Bioshock Infinite: A Beautiful Disaster.

Bioshock Infinite arrived. Giddy all over I threw, “literally threw it”, into my console, JAMMED the power button and sat back awaiting the experience of a lifetime. What I got was a beautiful disaster.


Welcome to the City in the Sky

Infinite begins as the original Bioshock did. A light tower in the midst of the ocean that whisks you away into a gorgeous oasis, only this time it’s in the sky, and splicers are now crazy radicals, and Andrew Ryan is replaced with Father Comstock, the leader of those crazy radicals. Your task? To go to the city in the sky and bring back a girl named Elizabeth to wipe away some debt you have. That should be enough for those who don’t know what Infinite is.


Right from the start I was blown away from the sheer amount of detail Infinite throws at you. I fully believed this City existed and enjoyed taking in its vistas and crazed citizens. Mixing Religious themes with political ones and some Quantum Mechanics, Infinite isn’t short on raising and answering questions, all the while blowing you away throughout its wonderful narrative.


It so Prettttttyyyyyyyy

After taking in the scenery I eventually found myself knee deep in bad dudes ready to kill me. This is part one of Infinite’s beautiful disaster. Combat just doesn’t feel as tight as I thought it would. The use of an over-shield is partly to blame for this. Enemies seem to fire upon you from all over, in order to counter that pesky shield you have, and not only can you never figure out where everyone is, you CAN’T FIGURE OUT WHERE EVERYONE IS! Seriously, it was very annoying to be running around in circles in almost every battle, that had a group of baddies, just so I could figure out who was shooting me, or discover where that one last enemy was so that I could kill them and be able to pick my next lock.

On top of awareness issues, the enemy AI at times was just awful. Granted I was playing it on the standard difficulty, I found at times, all the game could ever manage to do was spawn a huge group of dudes as if to overwhelm me. Anytime there was just a handful, I could easily use bucking bronco and run to each one, melee them, and move onto the next. This never really changed throughout the entire game. Option A lots of bad guys shooting from all over the place, option B just a few bad guys, enjoy walking up to each one and hitting them on the head.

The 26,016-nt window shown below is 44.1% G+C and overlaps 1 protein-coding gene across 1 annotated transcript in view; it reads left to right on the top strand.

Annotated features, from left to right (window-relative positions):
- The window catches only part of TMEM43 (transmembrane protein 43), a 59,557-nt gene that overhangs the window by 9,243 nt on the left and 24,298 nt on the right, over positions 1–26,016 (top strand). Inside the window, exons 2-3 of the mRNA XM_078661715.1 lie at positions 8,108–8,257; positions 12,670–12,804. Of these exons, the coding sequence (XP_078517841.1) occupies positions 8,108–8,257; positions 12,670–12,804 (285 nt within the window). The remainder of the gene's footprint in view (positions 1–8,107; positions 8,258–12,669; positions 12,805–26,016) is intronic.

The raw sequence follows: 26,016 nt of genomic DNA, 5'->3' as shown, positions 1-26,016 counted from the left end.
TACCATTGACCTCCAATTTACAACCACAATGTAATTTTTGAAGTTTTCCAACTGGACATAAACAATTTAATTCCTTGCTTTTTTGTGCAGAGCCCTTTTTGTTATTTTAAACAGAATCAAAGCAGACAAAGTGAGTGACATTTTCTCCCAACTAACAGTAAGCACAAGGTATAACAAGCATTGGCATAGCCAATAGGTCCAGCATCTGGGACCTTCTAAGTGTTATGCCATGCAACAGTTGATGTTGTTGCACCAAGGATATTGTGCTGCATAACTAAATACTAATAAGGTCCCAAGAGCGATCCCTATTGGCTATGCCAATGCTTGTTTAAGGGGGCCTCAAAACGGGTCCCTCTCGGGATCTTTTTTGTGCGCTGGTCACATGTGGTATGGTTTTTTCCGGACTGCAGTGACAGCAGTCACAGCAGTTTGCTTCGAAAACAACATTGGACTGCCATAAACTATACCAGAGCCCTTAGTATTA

On the plus side the powers and weapons are a blast to use. Combining vigors was very rewarding to watch. I only wish there was more of a tactical aspect to the combat to reward using a combo of skills, rather than the run and gun game-play I found myself doing nine times out of ten.


Pow Pow.. Bang Bang…. Repeat!

There I was shooting, running, shooting, powers, shooting, and then bam! Mission complete. Only not, because in order to make Infinite the fifteen hour game it is, I now have to find three things in order to do the one thing, or go save one person to move forward. This was part 2 of the beautiful disaster that is Bioshock Infinite. Mission structure that screams “Oh this is just to make the game long.” Infinite managed to do that on a few occasions.


Heads or Tails?

 On the other side of that coin though is experimentation. Infinite tried to use these segments to give you a chance to explore more of the wonderfully realized world and set up some helpful exposition. I just couldn’t fully appreciate it though, since I was so annoyed by what I needed to do in order to progress the main story-line  Where I had been content to take everything in during the first moments, I found myself rushed and annoyed just wanting to move forward.

In the end Bioshock Infinite was the most annoyingly great game I have ever played. The narrative and world are so well realized it is a true testament to the greatness Irrational Games. Future developers should strive to release their games so bug free and hope to reach the extents to which the Bioshock games have in terms of narratives. It is because of this I think Infinite is the most over hyped game of the year. It really shows how many games fail where Infinite succeeds. Story and quality are strengths every dev should look to Bioshock for, however gameplay and quest structure were  flawed and lacking. In the end though, when I finally put down my controller, I was blown away by what is a great, albeit slightly flawed experience.

Bioshock Infinite is worth a RENT


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